Using Xinglong observatory’s Ground-based Wide Angle Cameras (GWAC), astronomers from China and France have found a new event called GWAC 181229A. They have detected a new superflare of an ultracool star known as SDSS J013333.08+003223.7. This newly detected superflare appears to be one of the most powerful ﬂares on ultracool stars so far discovered.
Identifying new flares of UCDs and examining them in detail is essential to more readily comprehend the origin of these events and the interaction between the magnetic ﬁelds and surfaces of ultracool stars. One of the instruments that could be useful in identifying new flares on UCDs is GWAC. It is one of the leading ground offices of the planned Space Variable Objects Monitor (SVOM) satellite—a joint China-France satellite mission devoted to detecting and investigating gamma-ray blasts (GRBs).
A team of astronomers led by Li-Ping Xin of National Astronomical Observatories of the Chinese Academy of Sciences (CAS) reports the discovery of a powerful flare on SDSS J013333.08+003223.7—a UCD of spectral type M9, located some 471 light-years away. GWAC 181229A turns out to be more powerful than typical bursts usually detected on UCDs.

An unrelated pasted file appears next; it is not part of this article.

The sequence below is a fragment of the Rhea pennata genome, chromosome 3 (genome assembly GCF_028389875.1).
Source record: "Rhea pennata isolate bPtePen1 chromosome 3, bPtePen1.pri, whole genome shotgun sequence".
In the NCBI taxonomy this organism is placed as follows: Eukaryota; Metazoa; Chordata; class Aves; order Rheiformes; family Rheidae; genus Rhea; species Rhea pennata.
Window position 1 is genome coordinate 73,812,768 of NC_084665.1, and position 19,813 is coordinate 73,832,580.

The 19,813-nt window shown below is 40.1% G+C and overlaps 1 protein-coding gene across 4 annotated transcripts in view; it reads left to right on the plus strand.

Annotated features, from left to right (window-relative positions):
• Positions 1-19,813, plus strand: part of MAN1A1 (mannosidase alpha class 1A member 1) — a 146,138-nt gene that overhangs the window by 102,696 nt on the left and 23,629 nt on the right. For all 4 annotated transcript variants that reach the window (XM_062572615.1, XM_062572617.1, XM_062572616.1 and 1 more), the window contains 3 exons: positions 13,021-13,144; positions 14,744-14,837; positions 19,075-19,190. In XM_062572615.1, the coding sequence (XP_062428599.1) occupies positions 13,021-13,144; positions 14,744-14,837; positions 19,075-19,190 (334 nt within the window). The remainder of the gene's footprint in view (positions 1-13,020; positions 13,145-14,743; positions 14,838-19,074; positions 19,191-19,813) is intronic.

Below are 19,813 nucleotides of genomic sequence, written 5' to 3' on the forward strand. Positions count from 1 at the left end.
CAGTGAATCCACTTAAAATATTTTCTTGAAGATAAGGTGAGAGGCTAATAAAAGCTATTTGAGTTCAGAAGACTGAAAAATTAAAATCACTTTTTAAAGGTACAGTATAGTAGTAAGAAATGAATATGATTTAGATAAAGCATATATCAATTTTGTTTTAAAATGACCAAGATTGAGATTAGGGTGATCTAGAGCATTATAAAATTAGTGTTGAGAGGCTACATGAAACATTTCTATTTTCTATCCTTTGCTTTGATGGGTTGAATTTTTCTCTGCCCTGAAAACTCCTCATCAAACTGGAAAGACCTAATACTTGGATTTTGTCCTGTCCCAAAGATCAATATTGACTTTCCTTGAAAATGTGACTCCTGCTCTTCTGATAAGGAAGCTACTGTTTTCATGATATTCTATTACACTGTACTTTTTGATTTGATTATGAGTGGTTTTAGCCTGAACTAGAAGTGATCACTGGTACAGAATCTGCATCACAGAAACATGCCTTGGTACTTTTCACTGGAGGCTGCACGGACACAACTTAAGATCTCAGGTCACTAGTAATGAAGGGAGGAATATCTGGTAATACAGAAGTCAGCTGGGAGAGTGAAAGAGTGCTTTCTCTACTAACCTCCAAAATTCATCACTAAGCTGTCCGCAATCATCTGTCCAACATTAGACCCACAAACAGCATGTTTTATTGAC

Astronomers noted, “In this paper, we report the detection and follow-ups of a super stellar ﬂare GWAC181229A with an amplitude of ∆R ∼9.5 mag on an M9 type star by SVOM/GWAC and the dedicated follow-up telescopes.”
The study suggests that the newly detected superflare had bolometric energy between 55.6 and 92.5 decillion ergsm hence one of the most powerful ﬂares on ultracool stars. Its magnetic strength was estimated to be at a level of 3.6-4.7 kG. The total duration of the ﬂare from the onset to the quiescent ﬂux level was calculated to be about 14,465 seconds.
The observations show that the superﬂare of GWAC181229A promptly rises from the quiescent ﬂux level to the peak time in about 50 seconds, and then returns to a decay. The scientists found that this star’s blackbody temperature is about 5,340 K, suggesting ﬁlling factors of the ﬂare of around 30 and 19 percent at the peak time and 54 minutes after the ﬁrst detection, respectively.
Astronomers noted, “Thanks to the large ﬁeld of view and the high survey cadence, GWAC is well-suited for the detection of white-light ﬂares. We have hitherto detected more than ∼ 130 white-light ﬂares with an amplitude of more than 0.8 mag. More GWAC units are planned to work in the next two years, aiming to increase the detection rate of high-amplitude stellar flares by monitoring more than 5,000 square degrees simultaneously.”
- A ∆R ∼ 9.5 mag Super Flare of An Ultracool Star Detected by SVOM/GWAC System, arXiv:2012.14126 [astro-ph.SR] arxiv.org/abs/2012.14126